20 November 2020
‘And who shall I say is calling?’
Jewish spirituality and prayer
in Leonard Cohen’s songs
I was writing last week (13 November 2020), in my Friday evening reflections, about Leonard Cohen and how his work and spirituality were influenced by the writings of the 16th century Jewish mystic, Rabbi Isaac Luria (1534-1572).
Writing in the Atlantic in 2016, Jonathan Freedland said that ‘along with Philip Roth,’ Leonard Cohen was ‘perhaps the most deeply Jewish artist of the last century.’
Throughout Cohen’s lyrics, the tikkun olam that will repair the broken world, remains possible.
Perhaps the Leonard Cohen song that is most richly illustrative of his Jewish spirituality is ‘Who By Fire,’ which draws on the Yom Kippur prayer Unetanneh Tokef (ונתנה תוקף):
On Rosh Hashanah will be inscribed
and on Yom Kippur will be sealed
how many will pass from the earth and how many will be created;
who will live and who will die;
who will die after a long life and who before his time;
who by water and who by fire,
who by sword and who by beast,
who by famine and who by thirst,
who by upheaval and who by plague,
who by strangling and who by stoning.
Who will rest and who will wander,
who will live in harmony and who will be harried,
who will enjoy tranquillity and who will suffer,
who will be impoverished and who will be enriched,
who will be degraded and who will be exalted.
But Repentance, Prayer, and Charity annul the severity of the Decree.
Leonard Cohen adapts the prayer Unetanneh Tokef, which imagines God as a judge, determining who shall live and who shall die in the coming year. In his reworking of this prayer in ‘Who By Fire,’ these words become:
And who by fire, who by water
Who in the sunshine, who in the night time
Who by high ordeal, who by common trial
Who in your merry merry month of May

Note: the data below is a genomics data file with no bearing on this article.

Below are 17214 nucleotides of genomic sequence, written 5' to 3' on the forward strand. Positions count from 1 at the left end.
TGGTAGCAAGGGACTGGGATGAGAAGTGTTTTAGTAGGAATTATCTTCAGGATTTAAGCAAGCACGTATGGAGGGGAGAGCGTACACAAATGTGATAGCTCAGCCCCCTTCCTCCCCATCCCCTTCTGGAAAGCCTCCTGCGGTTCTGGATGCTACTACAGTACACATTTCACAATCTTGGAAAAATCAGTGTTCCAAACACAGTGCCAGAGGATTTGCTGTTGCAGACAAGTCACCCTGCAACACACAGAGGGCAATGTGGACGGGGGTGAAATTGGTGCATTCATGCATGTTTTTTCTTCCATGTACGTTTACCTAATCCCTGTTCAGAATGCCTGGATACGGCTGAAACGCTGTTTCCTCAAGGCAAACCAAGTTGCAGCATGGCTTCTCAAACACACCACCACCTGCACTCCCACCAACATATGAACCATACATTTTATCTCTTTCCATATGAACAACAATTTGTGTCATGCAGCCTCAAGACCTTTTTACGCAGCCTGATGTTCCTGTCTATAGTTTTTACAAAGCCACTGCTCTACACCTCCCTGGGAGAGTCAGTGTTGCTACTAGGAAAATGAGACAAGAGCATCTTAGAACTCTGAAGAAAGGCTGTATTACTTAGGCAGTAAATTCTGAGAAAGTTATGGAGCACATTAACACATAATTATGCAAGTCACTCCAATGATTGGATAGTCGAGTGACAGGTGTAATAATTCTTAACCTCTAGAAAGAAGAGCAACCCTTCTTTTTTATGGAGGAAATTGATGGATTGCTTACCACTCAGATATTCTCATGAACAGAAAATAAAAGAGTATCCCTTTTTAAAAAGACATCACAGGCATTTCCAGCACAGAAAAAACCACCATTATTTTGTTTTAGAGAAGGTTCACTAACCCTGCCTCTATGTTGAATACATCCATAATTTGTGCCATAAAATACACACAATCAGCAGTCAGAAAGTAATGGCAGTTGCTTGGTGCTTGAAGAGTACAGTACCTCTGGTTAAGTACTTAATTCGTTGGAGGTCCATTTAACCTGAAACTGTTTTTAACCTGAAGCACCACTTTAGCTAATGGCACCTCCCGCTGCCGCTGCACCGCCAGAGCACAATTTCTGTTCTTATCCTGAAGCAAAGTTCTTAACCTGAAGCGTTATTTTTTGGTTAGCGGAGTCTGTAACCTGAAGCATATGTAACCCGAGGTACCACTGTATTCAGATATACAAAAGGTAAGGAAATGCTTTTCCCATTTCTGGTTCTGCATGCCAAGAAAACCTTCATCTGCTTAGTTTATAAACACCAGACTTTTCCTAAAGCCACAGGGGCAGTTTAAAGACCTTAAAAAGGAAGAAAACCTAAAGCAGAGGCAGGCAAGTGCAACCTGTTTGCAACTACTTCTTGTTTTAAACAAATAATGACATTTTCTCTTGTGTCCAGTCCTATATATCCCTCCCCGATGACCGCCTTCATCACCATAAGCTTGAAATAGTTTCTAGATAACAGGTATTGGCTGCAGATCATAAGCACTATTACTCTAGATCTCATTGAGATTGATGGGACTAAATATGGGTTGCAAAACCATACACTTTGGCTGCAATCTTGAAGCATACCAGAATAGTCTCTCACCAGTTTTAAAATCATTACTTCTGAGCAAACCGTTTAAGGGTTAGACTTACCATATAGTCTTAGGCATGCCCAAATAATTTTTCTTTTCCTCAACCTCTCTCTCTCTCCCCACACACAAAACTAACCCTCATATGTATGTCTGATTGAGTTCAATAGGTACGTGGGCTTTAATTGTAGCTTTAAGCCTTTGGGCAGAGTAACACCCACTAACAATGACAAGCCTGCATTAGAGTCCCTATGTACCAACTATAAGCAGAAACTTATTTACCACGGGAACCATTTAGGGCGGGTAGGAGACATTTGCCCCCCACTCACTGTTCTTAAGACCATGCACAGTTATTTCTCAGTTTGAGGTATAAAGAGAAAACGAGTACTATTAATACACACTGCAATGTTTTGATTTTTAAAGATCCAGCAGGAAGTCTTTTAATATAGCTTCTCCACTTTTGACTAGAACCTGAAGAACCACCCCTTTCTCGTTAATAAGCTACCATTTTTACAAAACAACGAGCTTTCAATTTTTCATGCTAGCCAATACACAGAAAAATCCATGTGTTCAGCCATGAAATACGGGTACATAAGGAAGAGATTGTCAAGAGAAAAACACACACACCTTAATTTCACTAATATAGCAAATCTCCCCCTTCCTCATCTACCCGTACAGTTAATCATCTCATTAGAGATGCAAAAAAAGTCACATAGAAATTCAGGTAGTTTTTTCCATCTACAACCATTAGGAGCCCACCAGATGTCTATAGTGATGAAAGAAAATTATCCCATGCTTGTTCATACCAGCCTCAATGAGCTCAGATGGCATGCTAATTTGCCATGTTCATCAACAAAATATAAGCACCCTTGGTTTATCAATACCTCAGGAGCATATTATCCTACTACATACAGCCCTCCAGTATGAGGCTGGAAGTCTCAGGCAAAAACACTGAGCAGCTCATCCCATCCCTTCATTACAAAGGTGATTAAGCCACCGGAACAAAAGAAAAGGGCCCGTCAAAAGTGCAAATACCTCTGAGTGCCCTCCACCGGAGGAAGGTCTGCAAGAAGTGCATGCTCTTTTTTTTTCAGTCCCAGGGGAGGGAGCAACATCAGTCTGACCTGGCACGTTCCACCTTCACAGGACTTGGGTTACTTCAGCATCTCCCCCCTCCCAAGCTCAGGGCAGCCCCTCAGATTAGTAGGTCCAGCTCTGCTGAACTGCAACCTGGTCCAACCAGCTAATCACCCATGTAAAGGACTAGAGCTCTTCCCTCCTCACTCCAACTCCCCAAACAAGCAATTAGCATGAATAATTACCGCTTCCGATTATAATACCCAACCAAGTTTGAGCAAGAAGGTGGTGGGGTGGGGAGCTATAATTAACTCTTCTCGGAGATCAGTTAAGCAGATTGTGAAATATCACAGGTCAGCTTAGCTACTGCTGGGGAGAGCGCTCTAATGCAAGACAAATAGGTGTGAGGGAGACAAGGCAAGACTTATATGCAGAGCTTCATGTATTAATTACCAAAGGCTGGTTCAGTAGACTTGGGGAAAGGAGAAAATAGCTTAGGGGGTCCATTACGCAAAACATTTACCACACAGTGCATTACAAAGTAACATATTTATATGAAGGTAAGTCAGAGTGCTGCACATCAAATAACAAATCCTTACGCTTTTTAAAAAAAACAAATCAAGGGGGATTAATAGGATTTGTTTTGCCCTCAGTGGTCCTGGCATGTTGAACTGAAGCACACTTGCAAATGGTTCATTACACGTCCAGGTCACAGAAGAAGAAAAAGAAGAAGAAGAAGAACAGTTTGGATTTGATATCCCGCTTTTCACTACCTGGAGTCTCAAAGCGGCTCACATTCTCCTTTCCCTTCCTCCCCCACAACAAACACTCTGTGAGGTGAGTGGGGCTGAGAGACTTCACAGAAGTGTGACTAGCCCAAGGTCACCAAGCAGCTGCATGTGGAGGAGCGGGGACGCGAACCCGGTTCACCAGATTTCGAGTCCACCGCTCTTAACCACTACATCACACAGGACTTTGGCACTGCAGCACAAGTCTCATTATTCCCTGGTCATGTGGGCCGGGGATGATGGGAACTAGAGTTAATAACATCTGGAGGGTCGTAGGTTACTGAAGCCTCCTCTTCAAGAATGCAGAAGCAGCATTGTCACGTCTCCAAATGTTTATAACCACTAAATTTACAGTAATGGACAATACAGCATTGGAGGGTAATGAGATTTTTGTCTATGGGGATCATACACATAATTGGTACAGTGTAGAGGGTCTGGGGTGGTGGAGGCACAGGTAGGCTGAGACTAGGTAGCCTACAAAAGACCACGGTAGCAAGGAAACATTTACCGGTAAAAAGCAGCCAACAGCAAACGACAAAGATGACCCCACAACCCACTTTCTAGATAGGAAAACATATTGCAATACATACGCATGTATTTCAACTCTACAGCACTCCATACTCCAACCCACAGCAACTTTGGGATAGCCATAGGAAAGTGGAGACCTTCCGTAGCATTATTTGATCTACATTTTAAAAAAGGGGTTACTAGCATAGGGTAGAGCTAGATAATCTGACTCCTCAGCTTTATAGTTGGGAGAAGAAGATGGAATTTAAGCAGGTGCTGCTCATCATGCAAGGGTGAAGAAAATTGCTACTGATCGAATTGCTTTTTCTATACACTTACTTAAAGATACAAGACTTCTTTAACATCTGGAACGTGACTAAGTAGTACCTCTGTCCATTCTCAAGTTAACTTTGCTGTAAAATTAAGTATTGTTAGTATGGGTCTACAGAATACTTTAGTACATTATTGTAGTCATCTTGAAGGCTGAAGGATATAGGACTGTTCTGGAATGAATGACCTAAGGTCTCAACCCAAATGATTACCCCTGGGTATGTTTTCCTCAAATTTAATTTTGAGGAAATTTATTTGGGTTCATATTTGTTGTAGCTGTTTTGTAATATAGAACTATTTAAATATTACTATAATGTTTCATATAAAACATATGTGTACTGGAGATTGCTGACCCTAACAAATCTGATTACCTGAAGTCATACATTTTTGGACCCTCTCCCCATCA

Who by very slow decay
And who shall I say is calling?…
Judgment is coming, he seems to say, and that judgment remains a certainty, as it always is in Judaism.
In ‘Who By Fire,’ Cohen synthesises Jewish tradition and modern thinking without diminishing either. ‘Who By Fire’ and Unetanneh Tokef are about the same thoughts, brought together by Cohen for a materialist and cynical world.
The Yom Kippur prayer ends with the surety that ‘Repentance, Prayer, and Charity annul the severe Decree.’ However, Cohen ends his version with the far more ominous, ‘Who shall I say is calling?’
At many of his concerts, Leonard Cohen blessed those there with the ancient blessing of the Cohanim, the ancestral priests from which his family took its name.
‘I’m the little Jew who wrote the bible,’ he sang in ‘The Future.’ He shared the brokenness and suffering of Jewish history in the 20th century, especially in the Holocaust. ‘Dance Me to the End of Love’ was prompted by the knowledge that a string quartet played at the Nazi death camps. ‘Dance me to your beauty with a burning violin,’ Cohen sings.
His last album, You Want It Darker, begins with the choir of the Shaar Hashomayim synagogue, the synagogue where he grew up in Montreal.
The chazan or cantor of that synagogue sings on the title track, incanting the single word Hineni, a word of deep significance in Jewish spirituality and prayer life, meaning ‘Here I am.’
It is the answer Abraham gives when God calls out to him, asking him to sacrifice Isaac. It is the reply Moses gives when God speaks to him through the burning bush. It is a declaration of submission to divine authority.
Cohen follows Hineni with the unambiguous statement, ‘I’m ready, my Lord,’ as if he is ready for his own death.
In another song, ‘Traveling light,’ he sings:
It’s au revoir
My once so bright, my fallen star
I’m running late, they’ll close the bar
And in ‘Leaving the table’ he sings:
I’m leaving the table
I’m out of the game
I don’t know the people
In your picture frame
If I ever loved you, oh no, no
It’s a crying shame
If I ever loved you
If I knew your name …
There’s nobody missing
There is no reward
Little by little
We’re cutting the cord
Death was imminent and Cohen was accepting his fate:
But if the road leads back to you
Must I forget the things I knew
The album was released a few weeks before Leonard Cohen died in Los Angeles on 7 November 2016 at the age of 82. He was buried beside his parents and grandparents at the Montreal synagogue’s cemetery on Mount Royal Avenue in a traditional Jewish ceremony three days later, on 10 November 2016.
May his memory be a blessing.
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